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NERC, Discos adopt embedded generation to cushion electricity shortage

By Emeka Anuforo
09 April 2015   |   12:09 am
The Nigerian Electricity Regulatory Commission (NERC)’s embedded generation regulation allows an independent power producer to embed power within the network of the local distribution company without going through the trouble of connecting to the transmission network.

Managing Director/Chief Executive Officer, Ikeja Electric Distribution Plc, Biodun Ajifowobaje (left); Chairman, Nigerian Electricity Regulatory Commission (NERC), Dr. Sam Amadi and Executive Chairman, North-South Power, Shiroro Hydro, Dr. Olubunmi Peters, during a press briefing on the consultative meeting between NERC and chief executives of distribution/generation companies in Abuja… yesterday. PHOTO: LADIDI LUCY-ELUKPO

New scheme could reduce manufacturers cost by 30%.’ New govt: utilities preach continuity. Discos vow to end estimated billing
‘Discos must secure consumers’ approval before requesting any tariff increase.’ Tariff reduction not 50% across board

Faced with a myriad, the stakeholders in the nation’s electricity industry have adopted the embedded generation concept to immediately procure electricity for customers, while waiting for national grid power to improve significantly.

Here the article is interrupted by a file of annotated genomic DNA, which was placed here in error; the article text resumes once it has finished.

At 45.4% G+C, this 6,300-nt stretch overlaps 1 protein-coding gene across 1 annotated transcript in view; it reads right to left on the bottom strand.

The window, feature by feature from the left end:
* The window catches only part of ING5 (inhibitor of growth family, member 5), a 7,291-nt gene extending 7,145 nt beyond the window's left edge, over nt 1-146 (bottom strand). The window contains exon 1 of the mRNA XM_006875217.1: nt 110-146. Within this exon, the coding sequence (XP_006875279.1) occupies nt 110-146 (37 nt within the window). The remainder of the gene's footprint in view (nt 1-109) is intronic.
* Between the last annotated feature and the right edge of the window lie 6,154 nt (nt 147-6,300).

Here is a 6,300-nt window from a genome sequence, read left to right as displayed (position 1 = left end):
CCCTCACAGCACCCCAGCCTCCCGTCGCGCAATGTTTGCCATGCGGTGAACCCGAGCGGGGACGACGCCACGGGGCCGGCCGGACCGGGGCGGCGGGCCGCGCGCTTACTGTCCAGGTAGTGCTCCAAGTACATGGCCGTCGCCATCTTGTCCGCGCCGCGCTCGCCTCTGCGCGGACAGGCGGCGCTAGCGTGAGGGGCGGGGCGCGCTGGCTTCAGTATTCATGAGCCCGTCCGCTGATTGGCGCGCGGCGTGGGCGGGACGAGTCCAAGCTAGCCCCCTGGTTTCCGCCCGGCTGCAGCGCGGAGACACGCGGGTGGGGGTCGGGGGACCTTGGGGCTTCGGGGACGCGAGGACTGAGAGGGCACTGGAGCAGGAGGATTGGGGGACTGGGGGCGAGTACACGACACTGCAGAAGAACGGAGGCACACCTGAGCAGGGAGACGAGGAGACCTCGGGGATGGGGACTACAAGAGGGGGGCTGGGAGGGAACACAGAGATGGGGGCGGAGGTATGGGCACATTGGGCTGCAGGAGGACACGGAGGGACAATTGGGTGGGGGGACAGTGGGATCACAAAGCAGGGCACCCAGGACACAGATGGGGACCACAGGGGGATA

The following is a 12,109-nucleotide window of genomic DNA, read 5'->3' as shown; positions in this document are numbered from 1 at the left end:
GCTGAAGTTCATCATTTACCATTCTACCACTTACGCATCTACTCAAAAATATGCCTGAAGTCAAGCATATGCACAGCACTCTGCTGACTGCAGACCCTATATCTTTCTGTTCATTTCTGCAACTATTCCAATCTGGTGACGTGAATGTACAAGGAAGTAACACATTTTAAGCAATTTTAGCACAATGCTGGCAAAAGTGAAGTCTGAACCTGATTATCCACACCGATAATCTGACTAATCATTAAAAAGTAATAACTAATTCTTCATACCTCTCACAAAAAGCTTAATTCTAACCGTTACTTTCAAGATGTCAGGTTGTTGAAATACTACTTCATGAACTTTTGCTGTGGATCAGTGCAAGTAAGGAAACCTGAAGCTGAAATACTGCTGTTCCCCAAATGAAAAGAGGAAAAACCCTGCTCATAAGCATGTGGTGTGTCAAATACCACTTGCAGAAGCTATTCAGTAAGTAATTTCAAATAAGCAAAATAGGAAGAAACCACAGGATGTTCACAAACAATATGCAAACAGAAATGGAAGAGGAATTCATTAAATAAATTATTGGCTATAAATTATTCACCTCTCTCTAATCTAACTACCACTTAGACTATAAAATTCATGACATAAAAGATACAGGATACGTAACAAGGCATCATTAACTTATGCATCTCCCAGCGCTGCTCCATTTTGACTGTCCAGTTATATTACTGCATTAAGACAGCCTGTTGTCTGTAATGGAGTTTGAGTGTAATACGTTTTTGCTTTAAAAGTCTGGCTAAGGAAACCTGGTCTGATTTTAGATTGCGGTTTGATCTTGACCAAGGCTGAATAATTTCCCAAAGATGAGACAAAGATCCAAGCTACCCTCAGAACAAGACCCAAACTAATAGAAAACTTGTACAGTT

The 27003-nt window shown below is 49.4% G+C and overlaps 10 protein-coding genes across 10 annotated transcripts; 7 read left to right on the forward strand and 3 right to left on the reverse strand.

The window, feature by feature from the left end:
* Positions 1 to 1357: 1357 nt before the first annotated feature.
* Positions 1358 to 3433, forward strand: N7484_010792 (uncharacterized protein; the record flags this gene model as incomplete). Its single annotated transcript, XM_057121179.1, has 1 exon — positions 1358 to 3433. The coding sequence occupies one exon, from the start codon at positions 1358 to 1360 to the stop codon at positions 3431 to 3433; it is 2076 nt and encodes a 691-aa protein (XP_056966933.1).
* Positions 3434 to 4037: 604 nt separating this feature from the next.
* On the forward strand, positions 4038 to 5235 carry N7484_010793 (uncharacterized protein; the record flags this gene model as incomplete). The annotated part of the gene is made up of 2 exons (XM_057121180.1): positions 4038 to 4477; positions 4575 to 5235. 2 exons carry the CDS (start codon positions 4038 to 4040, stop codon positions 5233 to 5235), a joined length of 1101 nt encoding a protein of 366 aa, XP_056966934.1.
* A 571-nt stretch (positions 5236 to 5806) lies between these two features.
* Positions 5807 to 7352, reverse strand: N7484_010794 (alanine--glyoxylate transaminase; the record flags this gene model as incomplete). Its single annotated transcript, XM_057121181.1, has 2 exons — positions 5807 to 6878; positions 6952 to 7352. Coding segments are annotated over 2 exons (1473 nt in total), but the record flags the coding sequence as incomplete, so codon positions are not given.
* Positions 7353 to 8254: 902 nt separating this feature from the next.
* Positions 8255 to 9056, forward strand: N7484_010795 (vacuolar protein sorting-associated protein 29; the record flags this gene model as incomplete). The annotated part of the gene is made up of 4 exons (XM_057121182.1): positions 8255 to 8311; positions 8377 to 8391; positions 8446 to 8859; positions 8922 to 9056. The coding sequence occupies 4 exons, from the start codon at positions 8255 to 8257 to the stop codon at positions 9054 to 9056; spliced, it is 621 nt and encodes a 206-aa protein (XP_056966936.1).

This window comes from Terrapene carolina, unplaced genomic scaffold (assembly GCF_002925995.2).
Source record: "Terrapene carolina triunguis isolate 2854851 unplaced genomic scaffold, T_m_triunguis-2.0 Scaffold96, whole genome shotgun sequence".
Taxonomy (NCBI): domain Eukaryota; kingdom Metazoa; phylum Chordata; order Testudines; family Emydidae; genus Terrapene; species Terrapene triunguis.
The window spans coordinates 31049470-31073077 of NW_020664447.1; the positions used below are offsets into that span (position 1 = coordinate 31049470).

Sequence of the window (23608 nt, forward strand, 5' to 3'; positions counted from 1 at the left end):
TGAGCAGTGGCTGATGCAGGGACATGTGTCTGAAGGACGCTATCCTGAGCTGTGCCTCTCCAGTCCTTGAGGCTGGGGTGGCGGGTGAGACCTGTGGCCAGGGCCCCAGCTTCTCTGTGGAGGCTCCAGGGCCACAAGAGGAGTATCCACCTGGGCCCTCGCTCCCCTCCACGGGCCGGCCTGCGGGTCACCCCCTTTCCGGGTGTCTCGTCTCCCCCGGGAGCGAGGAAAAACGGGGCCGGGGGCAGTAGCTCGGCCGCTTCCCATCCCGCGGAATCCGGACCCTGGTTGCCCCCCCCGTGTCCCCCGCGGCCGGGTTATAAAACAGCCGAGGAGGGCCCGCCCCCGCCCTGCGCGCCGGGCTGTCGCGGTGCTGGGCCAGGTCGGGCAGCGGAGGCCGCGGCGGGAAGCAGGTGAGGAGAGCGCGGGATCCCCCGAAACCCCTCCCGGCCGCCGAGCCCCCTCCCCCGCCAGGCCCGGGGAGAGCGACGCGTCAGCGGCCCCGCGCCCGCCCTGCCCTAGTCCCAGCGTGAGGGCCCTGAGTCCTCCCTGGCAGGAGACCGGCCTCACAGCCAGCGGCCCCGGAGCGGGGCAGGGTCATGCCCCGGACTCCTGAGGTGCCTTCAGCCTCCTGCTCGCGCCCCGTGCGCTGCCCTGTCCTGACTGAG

The Nigerian Electricity Regulatory Commission (NERC)’s embedded generation regulation allows an independent power producer to embed power within the network of the local distribution company without going through the trouble of connecting to the transmission network.

This allows distribution companies to procure small power and dedicate it to ring-fenced customers 24/7 electricity supply. NERC regulation on Embedded Generation permits investors, communities, states and local governments to generate and distribute electricity for their exclusive consumption using facilities of existing electricity distribution companies or independent electricity distribution network operators Yesterday, the electricity distribution companies in the country announced that they have adopted the embedded generation policy and have commenced procurement activities for mini grids to service some of their customers, without resource to the national grid.

At their monthly meeting with the NERC in Abuja yesterday, chief executive officers of distribution companies described embedded generation as the immediate solution to the problem of gas and other associated variables.

Relatedly, the utilities have preached the need for continuity in the power sector, warning that the power sector could not afford to discard of the reforms embarked upon by the current administration. Chief Executive Officer of Ikeja Electricity Distribution Company, Engr. Abiodun Ajifowobaje, who spoke on behalf of the privatised utilities, stressed: “Continuity is essential power is not what you can get right even within the term of the tenure of a President.